For regular observers of Japanese politics (which does not include yours truly) this will be something of a non event. In fact, it has been brewing for more than a while given the rising unpopularity of the ruling LDP and its stifled leadership (a wobbly minister at a G7 meeting springs to mind). However, it is still significant, I think, that the troubled PM Aso and his equally troubled party, the LDP have decided, in all probability, to throw in the towel. Now, one would imagine, begins a war over economic policies, consumption taxes, pension systems etc. The economic effects of this may be important once we get an indication of what the opposing parties have in store. Clearly, the Aso and the LDP in general look set to suffer a crunching defeat come August, but I won't even dare to venture a formal prediction. According to Reuters (see below), markets appear dissapointed that the elections would not come sooner, but then again; August sounds pretty soon to me. Clearly, much of the debate (and analysis) will center on the issue of why the ruling party headed by Aso has chosen to seek a renewal of its mandate at this particular point in time when it seems that it is bound to get mashed. But then again; desperate times and desperate measures ...
TOKYO (Reuters) - Japanese Prime Minister Taro Aso plans to call a general election on August 30, a top ruling party official said on Monday, despite the prospect that his long-ruling conservative party is headed for a big defeat. The decision to dissolve the lower house for a vote follows a crushing loss for the unpopular leader's ruling bloc in a Tokyo assembly election on Sunday that was seen as a barometer for the national poll, which is due no later than October.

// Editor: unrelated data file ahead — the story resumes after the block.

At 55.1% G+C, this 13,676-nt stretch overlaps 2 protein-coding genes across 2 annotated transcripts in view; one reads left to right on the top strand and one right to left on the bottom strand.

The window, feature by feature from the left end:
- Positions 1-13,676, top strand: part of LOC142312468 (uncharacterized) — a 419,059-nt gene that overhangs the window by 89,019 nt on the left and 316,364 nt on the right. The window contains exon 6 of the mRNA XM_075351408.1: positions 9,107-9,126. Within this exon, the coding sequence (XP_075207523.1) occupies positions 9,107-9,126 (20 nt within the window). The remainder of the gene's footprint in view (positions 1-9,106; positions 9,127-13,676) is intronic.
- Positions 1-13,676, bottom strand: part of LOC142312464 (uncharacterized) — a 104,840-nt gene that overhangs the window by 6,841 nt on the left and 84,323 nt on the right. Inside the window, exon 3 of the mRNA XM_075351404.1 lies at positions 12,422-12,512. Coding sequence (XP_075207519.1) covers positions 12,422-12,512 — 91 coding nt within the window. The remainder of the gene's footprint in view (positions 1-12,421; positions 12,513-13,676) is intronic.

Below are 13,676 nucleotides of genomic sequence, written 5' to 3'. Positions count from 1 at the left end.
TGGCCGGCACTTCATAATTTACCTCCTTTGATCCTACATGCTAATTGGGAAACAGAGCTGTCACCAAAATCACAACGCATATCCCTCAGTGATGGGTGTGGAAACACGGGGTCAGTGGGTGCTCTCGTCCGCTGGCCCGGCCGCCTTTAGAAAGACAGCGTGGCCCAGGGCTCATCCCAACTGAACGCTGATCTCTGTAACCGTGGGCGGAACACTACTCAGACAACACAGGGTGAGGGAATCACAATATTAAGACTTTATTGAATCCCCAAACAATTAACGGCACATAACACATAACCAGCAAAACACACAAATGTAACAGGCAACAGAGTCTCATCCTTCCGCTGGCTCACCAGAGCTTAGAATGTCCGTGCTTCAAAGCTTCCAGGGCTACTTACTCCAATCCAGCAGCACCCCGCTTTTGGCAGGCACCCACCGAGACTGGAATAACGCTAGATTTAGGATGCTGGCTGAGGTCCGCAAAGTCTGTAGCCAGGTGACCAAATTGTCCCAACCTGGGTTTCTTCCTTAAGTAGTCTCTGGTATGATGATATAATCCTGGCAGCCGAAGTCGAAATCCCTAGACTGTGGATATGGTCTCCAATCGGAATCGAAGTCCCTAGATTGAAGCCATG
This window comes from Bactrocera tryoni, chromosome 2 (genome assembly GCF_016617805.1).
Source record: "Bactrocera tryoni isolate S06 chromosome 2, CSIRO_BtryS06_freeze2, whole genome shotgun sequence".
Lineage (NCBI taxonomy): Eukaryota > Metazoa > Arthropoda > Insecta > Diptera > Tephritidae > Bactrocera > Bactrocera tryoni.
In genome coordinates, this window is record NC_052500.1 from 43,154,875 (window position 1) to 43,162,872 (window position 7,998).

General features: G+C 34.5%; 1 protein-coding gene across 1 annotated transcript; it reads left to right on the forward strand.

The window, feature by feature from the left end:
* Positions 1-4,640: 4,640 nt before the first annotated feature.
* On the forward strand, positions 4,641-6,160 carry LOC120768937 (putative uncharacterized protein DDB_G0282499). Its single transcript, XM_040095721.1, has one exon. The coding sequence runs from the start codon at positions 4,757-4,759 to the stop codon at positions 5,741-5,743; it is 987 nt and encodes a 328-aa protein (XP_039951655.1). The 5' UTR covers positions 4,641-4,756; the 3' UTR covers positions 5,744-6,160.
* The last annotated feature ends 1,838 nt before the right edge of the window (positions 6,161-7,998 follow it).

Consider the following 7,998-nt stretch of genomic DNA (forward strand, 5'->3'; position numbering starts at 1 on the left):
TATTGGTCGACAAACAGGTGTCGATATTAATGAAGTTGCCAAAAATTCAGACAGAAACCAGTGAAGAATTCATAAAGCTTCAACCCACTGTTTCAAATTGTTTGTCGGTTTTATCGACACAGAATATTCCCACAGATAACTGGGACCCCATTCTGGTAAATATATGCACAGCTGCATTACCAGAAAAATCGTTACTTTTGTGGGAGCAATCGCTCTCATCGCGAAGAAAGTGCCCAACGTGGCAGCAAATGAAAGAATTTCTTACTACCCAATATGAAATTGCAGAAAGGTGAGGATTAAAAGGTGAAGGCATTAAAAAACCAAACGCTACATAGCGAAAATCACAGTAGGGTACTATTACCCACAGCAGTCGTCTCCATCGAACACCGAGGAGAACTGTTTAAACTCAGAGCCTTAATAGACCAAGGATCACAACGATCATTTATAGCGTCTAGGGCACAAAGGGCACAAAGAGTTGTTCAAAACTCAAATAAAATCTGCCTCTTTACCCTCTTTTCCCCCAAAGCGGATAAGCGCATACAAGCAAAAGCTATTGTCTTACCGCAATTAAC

Parliament's powerful lower house would be dissolved next week to set the stage for the election, Hiroyuki Hosoda, secretary-general of the ruling Liberal Democratic Party (LDP), told reporters. Moves within the LDP to replace Aso had been expected to grow after the party and its junior partner lost their majority in the Tokyo assembly but Hosoda said he saw no such moves now. A Democratic Party victory in the national election would end half a century of nearly unbroken rule by the business-friendly LDP and raise the chance of resolving political deadlocks as Japan tries to recover from its worst recession since World War Two. Chaos has gripped the LDP, with Aso's critics inside the party speaking of ditching him while the party's campaign strategist had tried to draft an ex-comedian for its ticket.
"It's clear if parliament is dissolved now, the result would be the same as the Tokyo election," Natsuo Yamaguchi, policy chief of the LDP's junior coalition partner, the New Komeito, told a TV Asahi program. The Democrats have pledged to pay more heed to the rights of consumers and workers than those of corporations and to pry policy-making decisions out of the hands of bureaucrats as a way to reduce wasteful spending.
If you have more info and comments please do feel free to drop them in the comments section. Like I hinted in the beginning, this is not a blog on political analysis, but given the huge amount of issues which are looming I am interested in the way the discourse evolves once the gridlock is officially absolved and the fight begins.